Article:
Pandaras paused. Yama had turned away to look across the shadowy Basilica. Tamora was marshalling the reluctant thralls into three ranks. Her voice raised echoes under the shabby grandeur of the vaulted dome.
Pandaras said, "It is more important, master, than playing at soldiers."
"But this is important, too. It is why we are here, to begin with, and besides, it is useful to stay in practice."
Yama did not add that it helped satisfy something in him that hungered for action. His sleep had been troubled by bloodthirsty dreams ever since he had entered the Palace of the Memory of the People, and sometimes an unfocused rage stirred up headaches that filled his sight with jagged red and black lightnings, and left him weak and ill. He had been hard-used since he had reached Ys and escaped Prefect Corin, and he had been wounded in an ambush when they had first arrived outside the gates of the Department of Vaticination. He needed rest, but there was no time for it.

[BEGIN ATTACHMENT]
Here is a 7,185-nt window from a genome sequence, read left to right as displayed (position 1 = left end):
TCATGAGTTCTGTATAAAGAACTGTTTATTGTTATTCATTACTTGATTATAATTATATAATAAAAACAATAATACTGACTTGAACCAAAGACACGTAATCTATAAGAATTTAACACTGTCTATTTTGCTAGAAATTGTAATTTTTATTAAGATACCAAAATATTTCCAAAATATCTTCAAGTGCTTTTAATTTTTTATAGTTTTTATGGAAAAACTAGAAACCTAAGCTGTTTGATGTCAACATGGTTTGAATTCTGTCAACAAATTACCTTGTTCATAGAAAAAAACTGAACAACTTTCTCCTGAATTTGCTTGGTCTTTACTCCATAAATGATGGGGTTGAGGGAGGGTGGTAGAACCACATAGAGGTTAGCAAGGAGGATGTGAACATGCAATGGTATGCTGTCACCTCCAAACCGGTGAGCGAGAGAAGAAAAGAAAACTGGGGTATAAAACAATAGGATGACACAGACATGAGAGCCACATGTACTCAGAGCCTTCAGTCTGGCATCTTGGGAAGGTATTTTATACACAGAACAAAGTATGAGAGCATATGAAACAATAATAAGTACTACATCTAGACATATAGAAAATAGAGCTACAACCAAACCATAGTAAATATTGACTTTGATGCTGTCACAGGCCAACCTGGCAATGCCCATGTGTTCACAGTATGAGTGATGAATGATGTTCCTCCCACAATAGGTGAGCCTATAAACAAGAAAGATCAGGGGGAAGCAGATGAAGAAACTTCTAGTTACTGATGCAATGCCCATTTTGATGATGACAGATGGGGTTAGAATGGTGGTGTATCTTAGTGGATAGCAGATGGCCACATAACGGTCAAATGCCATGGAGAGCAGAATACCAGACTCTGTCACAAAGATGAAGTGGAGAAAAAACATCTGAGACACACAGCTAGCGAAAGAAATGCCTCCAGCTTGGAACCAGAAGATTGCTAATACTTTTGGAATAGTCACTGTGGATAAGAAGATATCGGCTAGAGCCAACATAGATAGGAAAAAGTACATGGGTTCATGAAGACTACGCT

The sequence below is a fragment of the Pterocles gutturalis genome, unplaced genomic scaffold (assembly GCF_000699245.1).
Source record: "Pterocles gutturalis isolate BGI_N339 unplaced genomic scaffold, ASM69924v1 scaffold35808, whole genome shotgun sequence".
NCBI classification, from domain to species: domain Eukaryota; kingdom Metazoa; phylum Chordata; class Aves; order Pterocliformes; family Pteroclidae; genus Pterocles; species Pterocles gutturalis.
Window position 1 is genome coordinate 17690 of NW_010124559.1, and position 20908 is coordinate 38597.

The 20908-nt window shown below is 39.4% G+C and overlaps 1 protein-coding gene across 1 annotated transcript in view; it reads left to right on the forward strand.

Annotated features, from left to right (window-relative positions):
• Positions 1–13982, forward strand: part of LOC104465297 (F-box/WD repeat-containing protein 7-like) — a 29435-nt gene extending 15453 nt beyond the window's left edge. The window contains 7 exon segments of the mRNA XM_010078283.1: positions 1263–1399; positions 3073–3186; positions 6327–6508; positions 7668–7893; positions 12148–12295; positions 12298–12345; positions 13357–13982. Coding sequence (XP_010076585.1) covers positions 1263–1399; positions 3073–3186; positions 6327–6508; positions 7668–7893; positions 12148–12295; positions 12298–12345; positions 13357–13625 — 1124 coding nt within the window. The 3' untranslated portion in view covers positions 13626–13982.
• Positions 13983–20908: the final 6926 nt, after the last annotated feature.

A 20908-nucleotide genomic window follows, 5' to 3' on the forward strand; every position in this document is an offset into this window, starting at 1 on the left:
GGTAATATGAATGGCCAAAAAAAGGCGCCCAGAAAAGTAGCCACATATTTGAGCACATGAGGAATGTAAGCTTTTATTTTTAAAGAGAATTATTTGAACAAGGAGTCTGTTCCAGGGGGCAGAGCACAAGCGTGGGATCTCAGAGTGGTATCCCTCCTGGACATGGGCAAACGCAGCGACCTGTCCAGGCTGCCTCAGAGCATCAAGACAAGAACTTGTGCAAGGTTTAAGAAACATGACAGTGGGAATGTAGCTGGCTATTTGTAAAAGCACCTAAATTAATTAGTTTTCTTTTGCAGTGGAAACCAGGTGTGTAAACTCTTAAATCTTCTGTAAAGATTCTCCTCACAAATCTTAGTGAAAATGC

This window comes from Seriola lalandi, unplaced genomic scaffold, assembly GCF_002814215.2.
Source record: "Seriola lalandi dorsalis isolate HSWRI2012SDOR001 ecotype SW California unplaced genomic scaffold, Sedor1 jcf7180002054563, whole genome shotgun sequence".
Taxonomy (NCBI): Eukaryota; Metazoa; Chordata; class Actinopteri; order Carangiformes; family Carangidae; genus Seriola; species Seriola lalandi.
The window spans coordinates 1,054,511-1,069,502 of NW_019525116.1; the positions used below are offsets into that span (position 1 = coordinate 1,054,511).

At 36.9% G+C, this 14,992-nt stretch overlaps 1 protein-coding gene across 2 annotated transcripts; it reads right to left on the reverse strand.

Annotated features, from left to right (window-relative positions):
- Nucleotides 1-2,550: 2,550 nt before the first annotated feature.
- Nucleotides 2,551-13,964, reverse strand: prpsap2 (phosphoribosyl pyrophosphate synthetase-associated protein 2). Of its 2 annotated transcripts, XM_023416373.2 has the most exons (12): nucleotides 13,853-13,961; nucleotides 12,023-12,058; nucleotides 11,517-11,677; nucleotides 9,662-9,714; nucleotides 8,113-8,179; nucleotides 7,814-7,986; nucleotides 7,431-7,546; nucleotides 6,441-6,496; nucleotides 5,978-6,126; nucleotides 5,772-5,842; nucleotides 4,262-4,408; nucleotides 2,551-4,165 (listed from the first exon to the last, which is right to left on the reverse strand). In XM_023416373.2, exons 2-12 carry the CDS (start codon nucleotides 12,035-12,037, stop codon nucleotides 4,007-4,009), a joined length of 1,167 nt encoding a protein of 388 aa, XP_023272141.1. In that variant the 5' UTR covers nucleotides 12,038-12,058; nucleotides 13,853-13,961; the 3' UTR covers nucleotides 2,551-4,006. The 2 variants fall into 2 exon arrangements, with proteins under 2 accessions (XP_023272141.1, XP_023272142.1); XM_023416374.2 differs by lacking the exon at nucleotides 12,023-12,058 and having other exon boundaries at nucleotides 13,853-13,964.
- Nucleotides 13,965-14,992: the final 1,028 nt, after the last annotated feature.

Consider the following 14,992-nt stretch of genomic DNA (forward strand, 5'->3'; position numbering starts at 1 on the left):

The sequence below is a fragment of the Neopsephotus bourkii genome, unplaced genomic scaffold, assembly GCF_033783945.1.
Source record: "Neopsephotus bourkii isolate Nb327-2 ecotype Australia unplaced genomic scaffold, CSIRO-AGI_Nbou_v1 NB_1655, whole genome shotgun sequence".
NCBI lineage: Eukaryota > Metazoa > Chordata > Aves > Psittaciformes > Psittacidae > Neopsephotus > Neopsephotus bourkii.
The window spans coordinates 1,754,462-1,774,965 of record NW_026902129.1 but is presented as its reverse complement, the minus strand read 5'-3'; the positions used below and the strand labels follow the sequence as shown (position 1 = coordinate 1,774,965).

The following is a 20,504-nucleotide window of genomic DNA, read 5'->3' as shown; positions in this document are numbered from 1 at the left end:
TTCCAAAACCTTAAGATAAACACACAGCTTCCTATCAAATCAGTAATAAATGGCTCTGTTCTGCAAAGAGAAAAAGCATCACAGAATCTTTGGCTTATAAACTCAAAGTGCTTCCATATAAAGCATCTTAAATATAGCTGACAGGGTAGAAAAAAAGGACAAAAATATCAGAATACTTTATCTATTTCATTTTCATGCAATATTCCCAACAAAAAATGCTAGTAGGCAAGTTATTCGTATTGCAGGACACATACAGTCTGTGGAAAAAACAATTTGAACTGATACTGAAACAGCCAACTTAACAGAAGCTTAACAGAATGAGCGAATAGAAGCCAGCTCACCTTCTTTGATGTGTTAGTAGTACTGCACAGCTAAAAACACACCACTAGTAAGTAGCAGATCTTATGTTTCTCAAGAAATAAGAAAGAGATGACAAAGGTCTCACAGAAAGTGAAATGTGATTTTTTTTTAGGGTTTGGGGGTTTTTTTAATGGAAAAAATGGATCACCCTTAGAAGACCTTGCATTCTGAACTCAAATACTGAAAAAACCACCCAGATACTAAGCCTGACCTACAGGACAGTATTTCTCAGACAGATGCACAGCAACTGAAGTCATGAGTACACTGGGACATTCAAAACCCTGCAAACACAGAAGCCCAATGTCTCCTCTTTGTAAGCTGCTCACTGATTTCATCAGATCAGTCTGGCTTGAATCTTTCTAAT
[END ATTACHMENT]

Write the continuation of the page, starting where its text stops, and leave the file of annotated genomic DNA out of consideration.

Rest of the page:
He said, "I must hear what Tamora has to say. Walk with me, Pandaras."
"The blow to the head has given you delusions, master. You believe yourself a soldier."
"And you believe that you are my squire, so we are equally deluded. Hush, now. We will speak of what you heard when Tamora has finished with our poor warriors."
Tamora had jumped on to a square stone plinth which had once supported a statue--only its feet remained, clad in daintily pointed slippers which still retained traces of...